Thursday, June 28, 2012

Multimedia coverage of a middle school service project

I drove up to Chattanooga, Tennessee yesterday to cover Roswell Presbyterian's Middle School Youth Group on their summer mission trip.  They partnered with SonServents on their Work Projects that also partnered with Widows Harvest Ministry to include: building wheelchair ramps and landings, scraping and painting houses, putting new roofs on homes, or landscaping and yard work.

Technical difficulties

Two lighting problems are: 1) under porch in middle of the day the youth were in some major shadows and 2) when they are painting the house they are facing the house and are always majorly back lit. While the house maybe white and act as a reflector, it is still a major light fall off. (photo by: Knolan Benfield)
 My solution for this problem was to put two hot shoe flashes up on light stands to light under the porch and even out the light.

There is a Nikon SB-900 on the far left on a light stand with the PocketWizard TT5 to control the TTL output of the light. On the far right is a Nikon SB-800 on light stand using the same setup for TTL. I have on my Nikon D4 the PocketWizard Mini TT1 and AC3 to trigger and control the output of the flashes.  They output is set to 0.
This is my daughter being interviewed by me for the project. (photo by: Knolan Benfield)

You can see the two camera setup here for the video interview. (Photo by: Knolan Benfield)
Video setup

I have a Nikon D4 with 28-300mm lens as the primary camera. I have the Zacuto’s Optical Viewfinder on the back of the camera to help with focusing. The microphone on the D4 is the Rode Video Pro. My second camera is the Nikon P7000 and I have the Rode Video microphone on it.

To help with lighting I have the LitePanel Micro Pro that helps with the shadows. The house behind her is in the sun and she is in the shade of the trees.  The light helps fill her face and by having her in the shade she is able to talk without squinting.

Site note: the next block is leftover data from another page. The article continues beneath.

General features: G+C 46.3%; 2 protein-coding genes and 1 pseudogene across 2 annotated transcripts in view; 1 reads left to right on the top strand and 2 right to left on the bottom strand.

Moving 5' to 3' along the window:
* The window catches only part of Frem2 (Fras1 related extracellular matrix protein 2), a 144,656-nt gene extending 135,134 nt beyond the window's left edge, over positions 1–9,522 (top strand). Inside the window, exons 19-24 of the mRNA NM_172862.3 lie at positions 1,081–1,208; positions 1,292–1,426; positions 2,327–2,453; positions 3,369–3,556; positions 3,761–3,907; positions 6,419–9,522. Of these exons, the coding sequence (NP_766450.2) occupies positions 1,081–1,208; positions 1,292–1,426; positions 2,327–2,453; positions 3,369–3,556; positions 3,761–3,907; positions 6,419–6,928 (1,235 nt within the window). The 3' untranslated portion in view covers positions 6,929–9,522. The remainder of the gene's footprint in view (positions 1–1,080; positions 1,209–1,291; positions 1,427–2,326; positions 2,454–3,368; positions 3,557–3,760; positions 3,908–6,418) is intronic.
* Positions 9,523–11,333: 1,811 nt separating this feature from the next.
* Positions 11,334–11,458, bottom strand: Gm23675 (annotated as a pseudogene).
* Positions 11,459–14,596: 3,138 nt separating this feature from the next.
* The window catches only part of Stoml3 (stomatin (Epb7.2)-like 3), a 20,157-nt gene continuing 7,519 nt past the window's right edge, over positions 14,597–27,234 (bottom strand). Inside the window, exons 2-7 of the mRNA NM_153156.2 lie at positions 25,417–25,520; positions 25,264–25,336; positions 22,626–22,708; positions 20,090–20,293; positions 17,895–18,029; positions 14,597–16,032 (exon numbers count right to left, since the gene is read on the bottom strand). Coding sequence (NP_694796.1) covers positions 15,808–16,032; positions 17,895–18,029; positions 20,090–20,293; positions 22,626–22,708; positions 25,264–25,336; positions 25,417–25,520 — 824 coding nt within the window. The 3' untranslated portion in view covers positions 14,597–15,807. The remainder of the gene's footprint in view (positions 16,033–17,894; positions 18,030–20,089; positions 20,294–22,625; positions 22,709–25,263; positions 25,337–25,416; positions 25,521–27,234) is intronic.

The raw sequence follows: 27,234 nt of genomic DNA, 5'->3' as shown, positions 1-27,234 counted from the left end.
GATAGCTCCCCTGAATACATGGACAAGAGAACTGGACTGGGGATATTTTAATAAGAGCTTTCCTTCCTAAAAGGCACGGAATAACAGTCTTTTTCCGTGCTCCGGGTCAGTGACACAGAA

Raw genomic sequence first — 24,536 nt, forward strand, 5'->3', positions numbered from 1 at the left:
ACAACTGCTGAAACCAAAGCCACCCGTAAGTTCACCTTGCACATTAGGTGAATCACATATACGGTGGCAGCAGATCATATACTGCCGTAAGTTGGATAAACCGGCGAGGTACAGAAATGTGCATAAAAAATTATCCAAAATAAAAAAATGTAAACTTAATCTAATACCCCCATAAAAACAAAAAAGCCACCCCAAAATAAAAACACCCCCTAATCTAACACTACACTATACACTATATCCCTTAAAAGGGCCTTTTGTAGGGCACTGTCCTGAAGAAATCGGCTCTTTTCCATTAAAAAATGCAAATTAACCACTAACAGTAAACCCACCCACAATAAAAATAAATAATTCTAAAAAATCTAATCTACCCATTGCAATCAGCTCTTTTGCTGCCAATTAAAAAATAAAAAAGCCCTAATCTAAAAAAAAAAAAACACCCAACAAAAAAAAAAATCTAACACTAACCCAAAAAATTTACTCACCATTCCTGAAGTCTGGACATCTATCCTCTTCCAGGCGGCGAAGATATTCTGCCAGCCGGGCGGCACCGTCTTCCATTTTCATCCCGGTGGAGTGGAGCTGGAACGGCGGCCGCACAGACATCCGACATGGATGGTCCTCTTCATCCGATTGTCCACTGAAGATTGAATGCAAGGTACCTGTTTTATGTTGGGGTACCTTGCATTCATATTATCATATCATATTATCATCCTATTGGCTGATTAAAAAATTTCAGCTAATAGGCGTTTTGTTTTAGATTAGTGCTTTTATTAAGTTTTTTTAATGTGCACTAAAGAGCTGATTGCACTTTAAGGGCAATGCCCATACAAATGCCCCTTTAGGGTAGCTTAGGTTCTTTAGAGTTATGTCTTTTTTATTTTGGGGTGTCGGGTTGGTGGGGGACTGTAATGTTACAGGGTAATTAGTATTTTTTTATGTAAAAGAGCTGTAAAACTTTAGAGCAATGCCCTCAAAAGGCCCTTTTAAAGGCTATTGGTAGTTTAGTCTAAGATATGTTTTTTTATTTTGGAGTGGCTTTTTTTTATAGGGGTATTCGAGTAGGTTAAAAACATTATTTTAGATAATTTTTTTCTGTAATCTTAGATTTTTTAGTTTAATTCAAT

All the photos are edited using Adobe Lightroom 4.  I love this software because I can easily edit all the photos from a similar situation together.

For video editing I used Final Cut Pro X. I enjoy the simplicity of this software to help do things like synchronizing two cameras. I don't have to convert the files from the different cameras when I import them.

I really enjoy combining the still photos with the video interviews. I think the stills help the audience have a visual pause to absorb a moment, whereas a video blows right through these moments too quickly.

Start to finish on this project

Got in our van at 7:30 a.m. and drove up to Chattanooga, Tennessee.  Was at the first location by 9:15 a.m.

We wrapped up shooting all three locations by 12:30 p.m.  Drove back to Roswell and stopped by a Barbeque place for lunch. Was home by 3:30 p.m.

Finished editing all the still photos by 5:00 p.m. and finished the combined project by 11:00 p.m.

Took a dinner break for about an hour.

I had Final Cut to crash and lost about an hour of time.

There you have a quick one day multimedia project.

Tuesday, June 26, 2012

Lighting a conference room

When the ISO needs to stay low I will often light a conference room. A few years ago I owned the Nikon D2X camera.  This camera most people felt comfortable shooting up to ISO 800 with little noise, but above that was a concern.

While I could have shot these photos with the room light, there are a few things you would have to take into consideration. First of all mixed lighting. While the lights in the room with fluorescent, the room also had a large window where some daylight was spilling in.

For me the easiest solution was to over power the room lights just a little and clean up the color.

I put the lights down to 1/8 power to insure they would all fire. I didn't want to put a radio remote on every light. So I have a PocketWizard Plus II receiver on one light while I am triggering it with the PocketWizard Plus II transmitter. If I put the lights all the way to the lowest setting sometimes they do not always fire.

I was pleased overall with the results.  Good skins tones and colors throughout the photo. This was important because I wanted to show the diversity in the classroom, and if not careful some of the people would of been just a silhouette rather than seeing the skin tones that we do here.

Monday, June 25, 2012

Lighting African American on black background

This is one of my favorite photos that I have ever made. I think the model brought as much to this session as I did lighting her.

I love her hair, the turtle neck and her wonderful skin and smile.